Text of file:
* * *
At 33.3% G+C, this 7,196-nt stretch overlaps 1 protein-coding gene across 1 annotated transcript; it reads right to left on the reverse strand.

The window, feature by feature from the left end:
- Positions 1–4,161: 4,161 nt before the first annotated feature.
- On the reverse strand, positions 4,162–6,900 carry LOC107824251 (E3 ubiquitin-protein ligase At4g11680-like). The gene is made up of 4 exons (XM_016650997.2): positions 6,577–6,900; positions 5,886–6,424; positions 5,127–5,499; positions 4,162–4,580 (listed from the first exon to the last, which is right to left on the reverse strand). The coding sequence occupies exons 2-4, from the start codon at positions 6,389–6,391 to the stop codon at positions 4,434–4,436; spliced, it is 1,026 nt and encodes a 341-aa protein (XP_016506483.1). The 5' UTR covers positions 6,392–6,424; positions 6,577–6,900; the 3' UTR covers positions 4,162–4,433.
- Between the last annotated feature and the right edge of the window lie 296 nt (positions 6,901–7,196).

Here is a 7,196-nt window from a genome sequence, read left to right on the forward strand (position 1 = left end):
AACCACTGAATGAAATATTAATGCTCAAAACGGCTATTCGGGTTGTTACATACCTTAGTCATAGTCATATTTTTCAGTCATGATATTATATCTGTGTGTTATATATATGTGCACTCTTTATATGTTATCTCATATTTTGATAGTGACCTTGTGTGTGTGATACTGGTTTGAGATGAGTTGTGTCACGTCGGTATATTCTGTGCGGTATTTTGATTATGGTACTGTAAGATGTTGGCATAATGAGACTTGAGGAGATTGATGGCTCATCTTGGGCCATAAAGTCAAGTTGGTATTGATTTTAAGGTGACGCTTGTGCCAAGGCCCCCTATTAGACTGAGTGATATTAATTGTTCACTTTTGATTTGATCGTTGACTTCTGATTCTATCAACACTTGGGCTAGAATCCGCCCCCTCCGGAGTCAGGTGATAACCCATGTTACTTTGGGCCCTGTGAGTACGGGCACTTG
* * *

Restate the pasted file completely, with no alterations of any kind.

At 33.3% G+C, this 7,196-nt stretch overlaps 1 protein-coding gene across 1 annotated transcript; it reads right to left on the reverse strand.

The window, feature by feature from the left end:
- Positions 1–4,161: 4,161 nt before the first annotated feature.
- On the reverse strand, positions 4,162–6,900 carry LOC107824251 (E3 ubiquitin-protein ligase At4g11680-like). The gene is made up of 4 exons (XM_016650997.2): positions 6,577–6,900; positions 5,886–6,424; positions 5,127–5,499; positions 4,162–4,580 (listed from the first exon to the last, which is right to left on the reverse strand). The coding sequence occupies exons 2-4, from the start codon at positions 6,389–6,391 to the stop codon at positions 4,434–4,436; spliced, it is 1,026 nt and encodes a 341-aa protein (XP_016506483.1). The 5' UTR covers positions 6,392–6,424; positions 6,577–6,900; the 3' UTR covers positions 4,162–4,433.
- Between the last annotated feature and the right edge of the window lie 296 nt (positions 6,901–7,196).

Here is a 7,196-nt window from a genome sequence, read left to right on the forward strand (position 1 = left end):
AACCACTGAATGAAATATTAATGCTCAAAACGGCTATTCGGGTTGTTACATACCTTAGTCATAGTCATATTTTTCAGTCATGATATTATATCTGTGTGTTATATATATGTGCACTCTTTATATGTTATCTCATATTTTGATAGTGACCTTGTGTGTGTGATACTGGTTTGAGATGAGTTGTGTCACGTCGGTATATTCTGTGCGGTATTTTGATTATGGTACTGTAAGATGTTGGCATAATGAGACTTGAGGAGATTGATGGCTCATCTTGGGCCATAAAGTCAAGTTGGTATTGATTTTAAGGTGACGCTTGTGCCAAGGCCCCCTATTAGACTGAGTGATATTAATTGTTCACTTTTGATTTGATCGTTGACTTCTGATTCTATCAACACTTGGGCTAGAATCCGCCCCCTCCGGAGTCAGGTGATAACCCATGTTACTTTGGGCCCTGTGAGTACGGGCACTTG